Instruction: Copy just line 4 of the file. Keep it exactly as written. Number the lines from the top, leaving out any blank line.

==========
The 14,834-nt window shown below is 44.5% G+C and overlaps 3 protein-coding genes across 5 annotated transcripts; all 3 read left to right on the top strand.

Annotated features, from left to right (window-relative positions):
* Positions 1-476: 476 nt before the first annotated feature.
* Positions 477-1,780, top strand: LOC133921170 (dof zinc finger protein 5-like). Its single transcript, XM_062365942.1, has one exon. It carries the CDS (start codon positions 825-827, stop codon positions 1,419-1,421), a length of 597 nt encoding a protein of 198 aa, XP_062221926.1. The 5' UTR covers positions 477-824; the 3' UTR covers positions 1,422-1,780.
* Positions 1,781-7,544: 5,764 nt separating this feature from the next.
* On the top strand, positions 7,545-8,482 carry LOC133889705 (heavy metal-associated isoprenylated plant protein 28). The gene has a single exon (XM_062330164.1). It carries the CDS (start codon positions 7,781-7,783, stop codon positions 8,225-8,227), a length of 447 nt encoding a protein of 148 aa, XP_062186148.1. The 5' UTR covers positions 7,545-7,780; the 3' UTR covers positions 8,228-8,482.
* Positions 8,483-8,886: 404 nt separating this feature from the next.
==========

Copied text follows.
* Positions 477-1,780, top strand: LOC133921170 (dof zinc finger protein 5-like). Its single transcript, XM_062365942.1, has one exon. It carries the CDS (start codon positions 825-827, stop codon positions 1,419-1,421), a length of 597 nt encoding a protein of 198 aa, XP_062221926.1. The 5' UTR covers positions 477-824; the 3' UTR covers positions 1,422-1,780.